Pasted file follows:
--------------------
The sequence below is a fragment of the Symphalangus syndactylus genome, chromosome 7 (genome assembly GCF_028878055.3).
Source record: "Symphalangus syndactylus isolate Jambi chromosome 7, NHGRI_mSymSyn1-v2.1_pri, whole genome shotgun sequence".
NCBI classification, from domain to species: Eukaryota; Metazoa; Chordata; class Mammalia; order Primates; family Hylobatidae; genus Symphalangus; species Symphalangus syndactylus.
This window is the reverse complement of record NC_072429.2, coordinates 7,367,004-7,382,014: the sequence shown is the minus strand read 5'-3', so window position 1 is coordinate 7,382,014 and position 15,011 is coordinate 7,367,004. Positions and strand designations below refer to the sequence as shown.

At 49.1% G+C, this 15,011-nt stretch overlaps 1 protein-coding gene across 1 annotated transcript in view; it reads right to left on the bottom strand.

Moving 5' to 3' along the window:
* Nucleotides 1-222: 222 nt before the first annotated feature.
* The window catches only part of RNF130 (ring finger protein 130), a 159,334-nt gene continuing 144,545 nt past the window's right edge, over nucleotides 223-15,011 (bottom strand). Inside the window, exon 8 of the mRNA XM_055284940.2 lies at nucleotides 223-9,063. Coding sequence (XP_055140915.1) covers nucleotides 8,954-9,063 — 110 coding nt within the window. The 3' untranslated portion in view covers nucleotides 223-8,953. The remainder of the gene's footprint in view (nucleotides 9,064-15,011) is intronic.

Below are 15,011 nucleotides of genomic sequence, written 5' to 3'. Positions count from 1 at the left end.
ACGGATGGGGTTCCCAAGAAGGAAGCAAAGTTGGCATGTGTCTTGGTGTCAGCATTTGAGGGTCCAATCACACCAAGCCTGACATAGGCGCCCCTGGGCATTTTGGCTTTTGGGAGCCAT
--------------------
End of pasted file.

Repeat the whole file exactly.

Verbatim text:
The sequence below is a fragment of the Symphalangus syndactylus genome, chromosome 7 (genome assembly GCF_028878055.3).
Source record: "Symphalangus syndactylus isolate Jambi chromosome 7, NHGRI_mSymSyn1-v2.1_pri, whole genome shotgun sequence".
NCBI classification, from domain to species: Eukaryota; Metazoa; Chordata; class Mammalia; order Primates; family Hylobatidae; genus Symphalangus; species Symphalangus syndactylus.
This window is the reverse complement of record NC_072429.2, coordinates 7,367,004-7,382,014: the sequence shown is the minus strand read 5'-3', so window position 1 is coordinate 7,382,014 and position 15,011 is coordinate 7,367,004. Positions and strand designations below refer to the sequence as shown.

At 49.1% G+C, this 15,011-nt stretch overlaps 1 protein-coding gene across 1 annotated transcript in view; it reads right to left on the bottom strand.

Moving 5' to 3' along the window:
* Nucleotides 1-222: 222 nt before the first annotated feature.
* The window catches only part of RNF130 (ring finger protein 130), a 159,334-nt gene continuing 144,545 nt past the window's right edge, over nucleotides 223-15,011 (bottom strand). Inside the window, exon 8 of the mRNA XM_055284940.2 lies at nucleotides 223-9,063. Coding sequence (XP_055140915.1) covers nucleotides 8,954-9,063 — 110 coding nt within the window. The 3' untranslated portion in view covers nucleotides 223-8,953. The remainder of the gene's footprint in view (nucleotides 9,064-15,011) is intronic.

Below are 15,011 nucleotides of genomic sequence, written 5' to 3'. Positions count from 1 at the left end.
ACGGATGGGGTTCCCAAGAAGGAAGCAAAGTTGGCATGTGTCTTGGTGTCAGCATTTGAGGGTCCAATCACACCAAGCCTGACATAGGCGCCCCTGGGCATTTTGGCTTTTGGGAGCCAT